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Old 11-06-2014, 08:09 PM   #1 (permalink)
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Default Board repair advice

I would like some advice on repairing this ride board. The lettering on the board is separating as you can see in the picture. All the light spots are where it is delaminating. I was heading down the hill and a piece came up and the board hit the brakes! A guy at the bottom cut it off with a bread knife for me. I can do fiberglass work but I would like to know what material to fill in with. Can I remove the in tact letters and re-glue them? Any help is appreciated. Thanks! And I know it would be easier to just buy a new board but honestly I enjoy this kind of work. just haven't messed with boards much.
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Old 11-06-2014, 08:17 PM   #2 (permalink)
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Originally Posted by mattman View Post
I would like some advice on repairing this ride board. The lettering on the board is separating as you can see in the picture. All the light spots are where it is delaminating. I was heading down the hill and a piece came up and the board hit the brakes! A guy at the bottom cut it off with a bread knife for me. I can do fiberglass work but I would like to know what material to fill in with. Can I remove the in tact letters and re-glue them? Any help is appreciated. Thanks! And I know it would be easier to just buy a new board but honestly I enjoy this kind of work. just haven't messed with boards much.
You can fill it with P-tex. However the p-tex loots to be separating itself from the core. I would honestly say get a new board because your boards life looks like its just going to be downhill from here.
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Old 11-06-2014, 08:38 PM   #3 (permalink)
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Ya, this is the problem with die cut bases. You would need to peel up all the letters and re-attach them with epoxy, which will only hold for a little while. And then you would need to fill in the hole were you cut away some of the die cut with a TON of p-tex that won't hold for long either but is semi-doable. No fiberglass work on the base. Sad news is the boards done. Good news is it gives you an excuse to buy a new one! Hopefully that's a positive you can take away...
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Old 11-06-2014, 08:47 PM   #4 (permalink)
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Ya, this is the problem with die cut bases. You would need to peel up all the letters and re-attach them with epoxy, which will only hold for a little while. And then you would need to fill in the hole were you cut away some of the die cut with a TON of p-tex that won't hold for long either but is semi-doable. No fiberglass work on the base. Sad news is the boards done. Good news is it gives you an excuse to buy a new one! Hopefully that's a positive you can take away...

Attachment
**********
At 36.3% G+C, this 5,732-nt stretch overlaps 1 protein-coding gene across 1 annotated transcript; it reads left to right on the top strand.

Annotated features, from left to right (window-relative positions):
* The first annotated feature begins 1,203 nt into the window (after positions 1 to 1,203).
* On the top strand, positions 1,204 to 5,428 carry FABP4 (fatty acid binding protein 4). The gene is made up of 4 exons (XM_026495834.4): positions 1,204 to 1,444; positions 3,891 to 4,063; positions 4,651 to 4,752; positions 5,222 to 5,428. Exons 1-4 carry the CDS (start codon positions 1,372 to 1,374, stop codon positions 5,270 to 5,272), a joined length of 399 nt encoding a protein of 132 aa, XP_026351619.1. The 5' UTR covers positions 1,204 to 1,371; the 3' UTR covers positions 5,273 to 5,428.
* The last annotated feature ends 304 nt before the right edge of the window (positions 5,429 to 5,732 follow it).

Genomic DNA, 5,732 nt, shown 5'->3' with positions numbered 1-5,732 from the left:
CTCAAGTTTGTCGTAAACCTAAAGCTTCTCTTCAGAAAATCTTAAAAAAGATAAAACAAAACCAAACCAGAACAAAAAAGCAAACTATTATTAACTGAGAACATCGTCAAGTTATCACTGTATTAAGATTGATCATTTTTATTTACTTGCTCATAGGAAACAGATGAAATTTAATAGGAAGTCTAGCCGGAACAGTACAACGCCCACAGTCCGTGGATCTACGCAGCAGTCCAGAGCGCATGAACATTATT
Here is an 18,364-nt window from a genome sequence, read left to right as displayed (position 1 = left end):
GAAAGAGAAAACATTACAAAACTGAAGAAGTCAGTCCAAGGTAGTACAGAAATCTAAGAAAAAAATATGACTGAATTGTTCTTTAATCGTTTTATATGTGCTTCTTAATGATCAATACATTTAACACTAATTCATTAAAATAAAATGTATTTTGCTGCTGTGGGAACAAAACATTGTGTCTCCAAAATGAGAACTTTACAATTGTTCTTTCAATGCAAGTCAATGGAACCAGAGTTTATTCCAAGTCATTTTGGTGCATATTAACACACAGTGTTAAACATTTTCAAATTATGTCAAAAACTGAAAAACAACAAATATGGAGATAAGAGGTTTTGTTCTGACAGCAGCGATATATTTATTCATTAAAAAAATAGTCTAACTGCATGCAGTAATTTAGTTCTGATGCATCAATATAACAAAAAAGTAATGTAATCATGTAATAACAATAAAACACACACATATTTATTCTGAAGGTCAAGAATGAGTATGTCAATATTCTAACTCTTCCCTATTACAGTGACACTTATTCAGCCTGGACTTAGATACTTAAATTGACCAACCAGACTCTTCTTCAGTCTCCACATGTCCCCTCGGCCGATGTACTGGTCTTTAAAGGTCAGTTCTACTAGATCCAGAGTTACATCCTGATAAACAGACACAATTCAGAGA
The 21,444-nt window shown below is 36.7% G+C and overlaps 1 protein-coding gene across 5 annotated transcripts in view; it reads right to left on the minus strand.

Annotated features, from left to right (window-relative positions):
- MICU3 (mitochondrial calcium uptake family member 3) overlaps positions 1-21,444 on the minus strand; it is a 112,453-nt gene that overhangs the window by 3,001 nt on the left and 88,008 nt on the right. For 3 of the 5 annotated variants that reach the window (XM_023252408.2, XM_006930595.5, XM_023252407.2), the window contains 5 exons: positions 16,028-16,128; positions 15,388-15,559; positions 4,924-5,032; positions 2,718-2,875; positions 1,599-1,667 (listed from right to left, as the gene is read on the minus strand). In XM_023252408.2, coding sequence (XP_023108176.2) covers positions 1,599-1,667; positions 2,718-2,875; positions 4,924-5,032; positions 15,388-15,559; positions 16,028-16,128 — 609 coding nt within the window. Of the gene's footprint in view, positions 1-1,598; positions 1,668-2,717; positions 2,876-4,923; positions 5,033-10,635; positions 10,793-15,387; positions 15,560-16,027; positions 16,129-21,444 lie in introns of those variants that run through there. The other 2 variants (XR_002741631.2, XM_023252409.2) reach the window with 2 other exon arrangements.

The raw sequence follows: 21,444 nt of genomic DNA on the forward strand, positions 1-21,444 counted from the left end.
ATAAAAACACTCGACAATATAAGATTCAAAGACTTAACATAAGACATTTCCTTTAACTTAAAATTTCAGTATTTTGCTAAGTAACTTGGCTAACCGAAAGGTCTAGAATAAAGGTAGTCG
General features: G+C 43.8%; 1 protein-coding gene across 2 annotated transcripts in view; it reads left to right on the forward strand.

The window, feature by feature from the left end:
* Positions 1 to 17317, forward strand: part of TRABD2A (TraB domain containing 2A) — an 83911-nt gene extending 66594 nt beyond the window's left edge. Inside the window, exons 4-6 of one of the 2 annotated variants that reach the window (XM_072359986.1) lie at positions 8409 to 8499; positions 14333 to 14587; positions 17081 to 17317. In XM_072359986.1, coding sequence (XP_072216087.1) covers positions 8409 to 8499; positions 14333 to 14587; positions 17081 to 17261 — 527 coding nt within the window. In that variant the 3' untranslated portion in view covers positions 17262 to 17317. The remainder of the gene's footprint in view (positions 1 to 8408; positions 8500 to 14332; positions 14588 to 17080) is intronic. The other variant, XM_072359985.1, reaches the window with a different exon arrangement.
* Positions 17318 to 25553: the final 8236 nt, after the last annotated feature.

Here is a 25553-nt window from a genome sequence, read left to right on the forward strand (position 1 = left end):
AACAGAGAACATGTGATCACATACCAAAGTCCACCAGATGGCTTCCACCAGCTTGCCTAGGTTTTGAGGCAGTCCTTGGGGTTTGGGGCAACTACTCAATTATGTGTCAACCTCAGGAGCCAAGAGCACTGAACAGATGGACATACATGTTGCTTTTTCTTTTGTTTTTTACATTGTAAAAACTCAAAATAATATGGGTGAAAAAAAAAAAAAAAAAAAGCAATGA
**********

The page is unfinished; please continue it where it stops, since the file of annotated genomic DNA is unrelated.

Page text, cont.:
Not all die cuts, Just cheaply made ones.
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Old 11-06-2014, 08:50 PM   #5 (permalink)
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Not all die cuts, Just cheaply made ones.
Cheap ones do this 100% of the time, good and high quality die cuts only do it a small portion, but a normal base never does. They look cool but I've witnessed, repaired and thrown out die cut after die cut, and some on even the highest quality boards. It's just a risk with them and not worth it for me.
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Old 11-06-2014, 08:51 PM   #6 (permalink)
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Yeah I had a feeling it was probably done. Ive filled p-tex in gouges but thats a big chunk! I know some high end boards are die cut as well, is this a common thing in die cut or is this just a common sign of an old board? Thanks for the help, and yes it is a great reason to get a new board! it seems like it would be a pita job for it to only last a bit
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Old 11-06-2014, 08:52 PM   #7 (permalink)
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answered my question before i finished typing! thanks
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Old 11-06-2014, 09:59 PM   #8 (permalink)
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Cheap ones do this 100% of the time, good and high quality die cuts only do it a small portion, but a normal base never does. They look cool but I've witnessed, repaired and thrown out die cut after die cut, and some on even the highest quality boards. It's just a risk with them and not worth it for me.
I just feel like the majority of board are die cut.
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Old 11-06-2014, 11:02 PM   #9 (permalink)
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I just feel like the majority of board are die cut.
There are a lot out there for sure, but there are plenty that aren't. Die cuts prone to popping off is nothing new though and a common concern. It frankly amazes me so many companies still use them, but it is a much more poppy way to brand the base and branding is everything I guess. Signal die cuts I've probably seen blow out more than any others. My theory is with all the insane amount of rocker they have in their boards it's more stress on the die cut since its already so flexed but that's just a theory
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